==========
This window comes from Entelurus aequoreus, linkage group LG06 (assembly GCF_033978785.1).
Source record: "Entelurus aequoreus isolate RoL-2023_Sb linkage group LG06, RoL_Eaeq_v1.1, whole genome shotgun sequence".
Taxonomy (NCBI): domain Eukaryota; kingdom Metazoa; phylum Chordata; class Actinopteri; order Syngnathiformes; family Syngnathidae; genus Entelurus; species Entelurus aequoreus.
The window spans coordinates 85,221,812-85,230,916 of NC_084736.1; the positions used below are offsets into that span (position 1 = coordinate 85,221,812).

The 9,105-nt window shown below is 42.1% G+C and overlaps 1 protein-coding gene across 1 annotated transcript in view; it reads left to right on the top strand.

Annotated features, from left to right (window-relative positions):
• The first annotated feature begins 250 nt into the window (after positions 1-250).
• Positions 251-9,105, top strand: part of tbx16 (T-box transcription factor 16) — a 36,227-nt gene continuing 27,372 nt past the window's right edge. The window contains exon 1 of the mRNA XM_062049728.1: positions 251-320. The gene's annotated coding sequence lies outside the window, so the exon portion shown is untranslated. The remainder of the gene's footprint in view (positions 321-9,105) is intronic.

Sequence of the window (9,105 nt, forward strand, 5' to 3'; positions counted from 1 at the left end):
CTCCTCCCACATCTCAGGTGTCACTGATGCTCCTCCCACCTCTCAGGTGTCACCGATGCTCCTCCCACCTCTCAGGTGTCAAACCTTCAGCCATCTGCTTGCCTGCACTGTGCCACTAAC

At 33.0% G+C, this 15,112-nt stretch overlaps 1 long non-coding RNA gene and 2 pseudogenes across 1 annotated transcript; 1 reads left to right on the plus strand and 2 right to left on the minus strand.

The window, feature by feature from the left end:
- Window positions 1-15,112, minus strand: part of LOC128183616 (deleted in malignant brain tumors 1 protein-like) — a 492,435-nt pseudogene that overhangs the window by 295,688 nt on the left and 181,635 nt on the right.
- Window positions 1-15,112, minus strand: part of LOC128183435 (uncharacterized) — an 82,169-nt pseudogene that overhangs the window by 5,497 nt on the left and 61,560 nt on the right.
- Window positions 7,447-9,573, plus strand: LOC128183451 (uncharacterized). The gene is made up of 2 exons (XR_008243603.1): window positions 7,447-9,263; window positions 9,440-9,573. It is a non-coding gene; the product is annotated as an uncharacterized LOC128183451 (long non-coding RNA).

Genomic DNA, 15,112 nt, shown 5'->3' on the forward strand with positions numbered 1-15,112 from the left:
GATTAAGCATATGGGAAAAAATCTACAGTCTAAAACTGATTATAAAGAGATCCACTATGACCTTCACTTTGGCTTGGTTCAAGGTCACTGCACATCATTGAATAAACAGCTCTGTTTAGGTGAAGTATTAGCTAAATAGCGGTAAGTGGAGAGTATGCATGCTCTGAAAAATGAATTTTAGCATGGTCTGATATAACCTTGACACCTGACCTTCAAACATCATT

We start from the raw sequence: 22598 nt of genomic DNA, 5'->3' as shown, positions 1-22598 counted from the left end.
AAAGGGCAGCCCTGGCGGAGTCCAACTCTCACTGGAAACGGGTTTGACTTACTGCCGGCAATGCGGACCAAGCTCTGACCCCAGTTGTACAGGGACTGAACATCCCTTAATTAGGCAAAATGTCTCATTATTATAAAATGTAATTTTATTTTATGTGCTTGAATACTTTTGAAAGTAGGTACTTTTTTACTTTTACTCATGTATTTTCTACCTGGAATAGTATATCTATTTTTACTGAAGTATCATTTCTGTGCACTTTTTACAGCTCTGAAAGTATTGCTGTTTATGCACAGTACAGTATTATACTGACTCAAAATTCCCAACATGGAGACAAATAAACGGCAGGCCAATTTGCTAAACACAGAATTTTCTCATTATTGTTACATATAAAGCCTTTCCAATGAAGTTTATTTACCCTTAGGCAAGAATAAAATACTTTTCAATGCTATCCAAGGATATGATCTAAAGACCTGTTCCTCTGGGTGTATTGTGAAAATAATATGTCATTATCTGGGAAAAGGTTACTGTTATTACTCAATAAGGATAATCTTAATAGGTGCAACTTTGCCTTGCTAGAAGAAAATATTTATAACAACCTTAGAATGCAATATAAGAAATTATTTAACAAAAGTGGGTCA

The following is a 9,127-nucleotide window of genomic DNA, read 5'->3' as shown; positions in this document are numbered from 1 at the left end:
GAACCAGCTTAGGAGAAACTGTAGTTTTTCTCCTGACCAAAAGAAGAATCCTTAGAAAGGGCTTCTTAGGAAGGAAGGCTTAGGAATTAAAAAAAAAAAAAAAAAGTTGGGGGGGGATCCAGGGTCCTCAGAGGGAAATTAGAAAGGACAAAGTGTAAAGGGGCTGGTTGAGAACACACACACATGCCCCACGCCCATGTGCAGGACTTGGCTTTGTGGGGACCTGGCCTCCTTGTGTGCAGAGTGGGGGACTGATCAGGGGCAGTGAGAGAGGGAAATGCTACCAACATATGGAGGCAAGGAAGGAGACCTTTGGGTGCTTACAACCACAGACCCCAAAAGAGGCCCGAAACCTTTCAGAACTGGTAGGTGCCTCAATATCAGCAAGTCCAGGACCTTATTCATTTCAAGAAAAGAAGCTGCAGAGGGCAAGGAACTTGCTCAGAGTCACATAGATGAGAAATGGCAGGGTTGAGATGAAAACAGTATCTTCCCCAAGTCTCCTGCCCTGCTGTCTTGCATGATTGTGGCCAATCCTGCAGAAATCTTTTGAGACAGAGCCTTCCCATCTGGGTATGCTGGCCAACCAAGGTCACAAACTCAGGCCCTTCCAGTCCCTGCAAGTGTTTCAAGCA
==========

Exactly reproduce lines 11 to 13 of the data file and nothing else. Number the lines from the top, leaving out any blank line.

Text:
At 33.0% G+C, this 15,112-nt stretch overlaps 1 long non-coding RNA gene and 2 pseudogenes across 1 annotated transcript; 1 reads left to right on the plus strand and 2 right to left on the minus strand.

The window, feature by feature from the left end:
- Window positions 1-15,112, minus strand: part of LOC128183616 (deleted in malignant brain tumors 1 protein-like) — a 492,435-nt pseudogene that overhangs the window by 295,688 nt on the left and 181,635 nt on the right.